U.S. bankruptcy judge Marvin Isgur has denied the Houston Astros’ request to stay reorganization proceedings for regional sports network CSN Houston.
Isgur, who on Feb. 5 placed the parent company of the embattled RSN that carries Astros' MLB contests and Houston Rockets NBA games under Chapter 11 bankruptcy protection, said he didn’t expect the Astros to be succeed in their appeal of his ruling.
The MLB team has appealed the RSN’s Chapter 11 status to U.S. District Judge Lynn Hughes and had asked Isgur to delay implementation of any efforts to reorganize the network. The club’s owner Jim Crane wants to remove the team’s media rights from the RSN, which is 46.5%-owned by the Astros, 31% by the Rockets and 22.5% by Comcast-NBCUniversal.
Isgur last week ordered that the limited partnership Houston Regional Sports Network -- the company behind the 17-month-old RSN that has only been able to secure distribution pacts with Comcast and a handful of smaller providers in the Houston market -- be placed under Chapter 11 protection. Last Sept. 27, four companies affiliated with Comcast sought the move, with one of them, Houston SportsNet Finance, saying it was owed $100 million from a loan that was spent on start-up costs and the building of the RSN’s studio facilities. The Rockets also supported the bankruptcy play.
RSNs typically derive 70%-80% of their revenue from license fees. With CSN Houston unable to score deals with most of the major MPVDs, the network, managed by Comcast-NBCU, could not meet its rights obligations.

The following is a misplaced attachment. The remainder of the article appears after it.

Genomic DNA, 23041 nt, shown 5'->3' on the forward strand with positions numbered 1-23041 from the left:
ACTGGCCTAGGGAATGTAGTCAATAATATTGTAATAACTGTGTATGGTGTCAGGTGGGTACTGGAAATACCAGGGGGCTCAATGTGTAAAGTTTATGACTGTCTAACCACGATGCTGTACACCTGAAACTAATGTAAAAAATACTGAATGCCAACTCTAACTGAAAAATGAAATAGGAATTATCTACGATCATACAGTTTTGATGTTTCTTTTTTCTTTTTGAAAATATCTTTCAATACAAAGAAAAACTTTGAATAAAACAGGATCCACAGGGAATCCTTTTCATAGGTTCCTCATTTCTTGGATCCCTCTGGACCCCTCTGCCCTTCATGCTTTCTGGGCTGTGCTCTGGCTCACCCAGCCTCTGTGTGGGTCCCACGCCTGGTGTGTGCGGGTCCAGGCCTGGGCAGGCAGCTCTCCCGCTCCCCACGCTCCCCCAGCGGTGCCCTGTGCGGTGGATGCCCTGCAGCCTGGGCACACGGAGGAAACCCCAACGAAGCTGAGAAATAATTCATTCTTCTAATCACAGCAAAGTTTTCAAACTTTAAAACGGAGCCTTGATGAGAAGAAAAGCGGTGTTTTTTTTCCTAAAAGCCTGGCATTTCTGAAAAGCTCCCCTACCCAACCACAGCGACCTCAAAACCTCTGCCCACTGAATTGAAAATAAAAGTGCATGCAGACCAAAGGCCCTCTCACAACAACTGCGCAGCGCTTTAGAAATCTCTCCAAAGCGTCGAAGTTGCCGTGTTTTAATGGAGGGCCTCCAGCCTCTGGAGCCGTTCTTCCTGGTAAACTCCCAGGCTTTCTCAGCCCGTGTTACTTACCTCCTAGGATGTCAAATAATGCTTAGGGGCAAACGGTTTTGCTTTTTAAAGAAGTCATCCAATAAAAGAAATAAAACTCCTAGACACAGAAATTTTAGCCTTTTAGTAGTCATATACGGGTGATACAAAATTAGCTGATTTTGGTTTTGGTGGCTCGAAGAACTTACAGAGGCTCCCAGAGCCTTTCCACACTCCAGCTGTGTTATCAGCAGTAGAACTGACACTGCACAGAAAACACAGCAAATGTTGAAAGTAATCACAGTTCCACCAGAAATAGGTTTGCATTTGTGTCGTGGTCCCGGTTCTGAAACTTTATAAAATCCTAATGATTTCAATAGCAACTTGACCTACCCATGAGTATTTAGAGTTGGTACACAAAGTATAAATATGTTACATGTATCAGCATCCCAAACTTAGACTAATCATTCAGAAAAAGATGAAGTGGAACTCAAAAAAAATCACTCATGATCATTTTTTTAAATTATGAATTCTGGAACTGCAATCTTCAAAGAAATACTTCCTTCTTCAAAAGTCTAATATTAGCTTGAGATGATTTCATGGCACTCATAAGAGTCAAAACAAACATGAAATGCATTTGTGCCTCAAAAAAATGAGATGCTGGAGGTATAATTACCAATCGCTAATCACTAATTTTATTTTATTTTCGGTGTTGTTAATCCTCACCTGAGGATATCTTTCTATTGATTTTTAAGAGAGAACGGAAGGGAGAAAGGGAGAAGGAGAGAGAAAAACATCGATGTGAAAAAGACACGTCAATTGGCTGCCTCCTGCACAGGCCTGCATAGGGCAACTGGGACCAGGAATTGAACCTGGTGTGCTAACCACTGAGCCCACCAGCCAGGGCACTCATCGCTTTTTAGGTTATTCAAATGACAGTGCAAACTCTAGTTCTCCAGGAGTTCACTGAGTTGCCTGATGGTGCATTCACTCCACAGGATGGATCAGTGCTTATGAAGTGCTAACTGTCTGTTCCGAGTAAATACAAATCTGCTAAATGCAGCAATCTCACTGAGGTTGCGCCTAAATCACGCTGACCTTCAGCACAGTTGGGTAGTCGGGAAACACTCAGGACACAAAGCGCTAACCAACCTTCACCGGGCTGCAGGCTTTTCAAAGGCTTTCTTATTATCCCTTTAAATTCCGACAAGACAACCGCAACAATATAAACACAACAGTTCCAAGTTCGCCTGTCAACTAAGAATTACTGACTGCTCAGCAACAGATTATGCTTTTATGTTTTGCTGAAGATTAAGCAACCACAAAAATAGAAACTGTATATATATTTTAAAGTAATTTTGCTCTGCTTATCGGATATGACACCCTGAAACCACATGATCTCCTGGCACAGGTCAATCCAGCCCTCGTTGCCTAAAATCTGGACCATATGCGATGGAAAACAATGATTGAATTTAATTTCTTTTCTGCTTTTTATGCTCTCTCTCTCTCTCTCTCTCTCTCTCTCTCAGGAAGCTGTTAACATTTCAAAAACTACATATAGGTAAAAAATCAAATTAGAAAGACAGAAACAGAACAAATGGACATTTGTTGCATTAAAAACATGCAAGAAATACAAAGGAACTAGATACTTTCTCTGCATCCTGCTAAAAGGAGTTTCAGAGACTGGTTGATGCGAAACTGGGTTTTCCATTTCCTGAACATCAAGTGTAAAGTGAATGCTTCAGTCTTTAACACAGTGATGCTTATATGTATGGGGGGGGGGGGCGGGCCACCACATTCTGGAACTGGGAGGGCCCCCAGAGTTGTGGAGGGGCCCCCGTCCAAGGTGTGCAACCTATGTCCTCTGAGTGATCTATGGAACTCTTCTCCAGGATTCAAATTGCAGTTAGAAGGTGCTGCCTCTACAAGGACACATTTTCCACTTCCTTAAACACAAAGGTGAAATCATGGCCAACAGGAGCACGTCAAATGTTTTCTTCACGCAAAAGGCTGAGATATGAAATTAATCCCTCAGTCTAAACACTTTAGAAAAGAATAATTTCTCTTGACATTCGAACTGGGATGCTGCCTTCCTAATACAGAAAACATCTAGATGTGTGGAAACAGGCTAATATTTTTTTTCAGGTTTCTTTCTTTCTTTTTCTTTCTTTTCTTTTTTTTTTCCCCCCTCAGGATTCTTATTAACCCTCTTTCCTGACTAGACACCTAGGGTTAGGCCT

Isgur's order means the RSN -- presumably pending the Astros' appeal -- will remain in operation as the three partners try to work out a successful reorganization plan.
In placing CSN Houston under chapter 11, Isgur appointed four fiduciary directors – one from each of the teams and a pair from Comcast-NBCU – who are now legally obligated to act in the best interest of the RSN and would be subject to legal redress if they don't. Under CSN Houston’s original governance, the parties had the same structure in place, but it required unanimity of opinion from all four on key operating decisions, including affiliate agreements. The difference now is that an objecting party could not hold up an action if it's deemed to be in the best interest of the entity.
Astros general counsel Gilles Kibbe will serve as the fiduciary for the Astros, while Rockets CEO Tad Brown is in that role for the NBA squad. Comcast-NBCU is expected to declare its two representatives next week. The fiduciaries are being repped by Haynes and Boone LLP. The law firm didn’t answer a question by press time about which entity would be leading affiliate negotiations under the bankruptcy order.
Asking for $3.40 in monthly subscriber fees, Comcast-NBCU was unable to reach agreements with DirecTV, Dish Network, AT&T U-verse, and Suddenlink, among others in its TV territory. Isgur granted Crane and then the Rockets the opportunity to serve as lead negotiators and try and bridge those distribution differences.
Brown, during the Feb. 5 hearing, indicated that as recently as Feb. 3, the Rockets believed they were close to "a carriage solution with the primary partners with long-term incentives to support the success of the network." He did not identify the distributors or say why the plan fell short.
Meanwhile, Crane has explored the possibility of airing Astros games on MLB Network within the team’s five-state TV territory of Texas, Louisiana, Oklahoma, Arkansas and New Mexico. MLB Network, which has the technical capability to split its feed, confirmed that Crane reached out to it regarding possible telecasts, but declined further comment.
MLB Network is owned in part by Comcast’s NBC Sports Group.
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